Lawrence Berkeley National Laboratory
Using Information on Uncertainty to Improve Environmental Fate Modeling: A Case Study on DDT
- Author(s): Schenker, Urs
- et al.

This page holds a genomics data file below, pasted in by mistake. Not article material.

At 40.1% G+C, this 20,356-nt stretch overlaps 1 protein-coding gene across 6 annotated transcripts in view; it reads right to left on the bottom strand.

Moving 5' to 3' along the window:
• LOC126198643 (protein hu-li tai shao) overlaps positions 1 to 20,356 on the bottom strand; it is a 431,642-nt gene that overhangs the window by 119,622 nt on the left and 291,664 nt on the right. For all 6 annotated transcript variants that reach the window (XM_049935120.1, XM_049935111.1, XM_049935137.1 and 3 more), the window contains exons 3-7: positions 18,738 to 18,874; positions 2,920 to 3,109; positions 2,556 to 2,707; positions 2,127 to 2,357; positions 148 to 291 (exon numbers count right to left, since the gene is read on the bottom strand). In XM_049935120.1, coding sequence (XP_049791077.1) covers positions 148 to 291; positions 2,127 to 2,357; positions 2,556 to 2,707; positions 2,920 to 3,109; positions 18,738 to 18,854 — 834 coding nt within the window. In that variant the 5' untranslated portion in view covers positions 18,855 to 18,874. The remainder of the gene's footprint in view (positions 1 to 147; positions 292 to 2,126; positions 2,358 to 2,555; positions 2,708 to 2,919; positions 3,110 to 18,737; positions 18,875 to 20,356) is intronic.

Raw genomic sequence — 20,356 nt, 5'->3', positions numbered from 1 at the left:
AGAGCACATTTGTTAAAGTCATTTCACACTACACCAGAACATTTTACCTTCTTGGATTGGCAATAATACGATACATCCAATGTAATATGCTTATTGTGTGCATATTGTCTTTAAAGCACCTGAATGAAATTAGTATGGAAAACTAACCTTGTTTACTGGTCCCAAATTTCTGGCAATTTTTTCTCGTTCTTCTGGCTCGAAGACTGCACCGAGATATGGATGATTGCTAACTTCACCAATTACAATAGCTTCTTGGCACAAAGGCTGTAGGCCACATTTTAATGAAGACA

Present and future concentrations of DDT in the environment are calculated with the global multi-media model CliMoChem. Monte Carlo simulations are used to assess the importance of uncertainties in substance property data, emission rates, and environmental parameters for model results. Uncertainties in the model results, expressed as 95percent confidence intervals of DDT concentrations in various environmental media, in different geographical locations, and at different points in time are typically between one and two orders of magnitude. An analysis of rank correlations between model inputs and predicted DDT concentrations indicates that emission estimates and degradation rate constants, in particular in the atmosphere, are the most influential model inputs. For DDT levels in the Arctic, temperature dependencies of substance properties are also influential parameters. A Bayesian Monte Carlo approach is used to update uncertain model inputs based on measurements of DDT in the field. The updating procedure suggests a lower value for half-life in air and a reduced range of uncertainty for KOW of DDT. As could be expected, the Bayesian updating yields model results that are closer to observations, and model uncertainties have decreased. The combined sensitivity analysis and Bayesian Monte Carlo approach provide new insight into important processes that govern the global fate and persistence of DDT in the environment.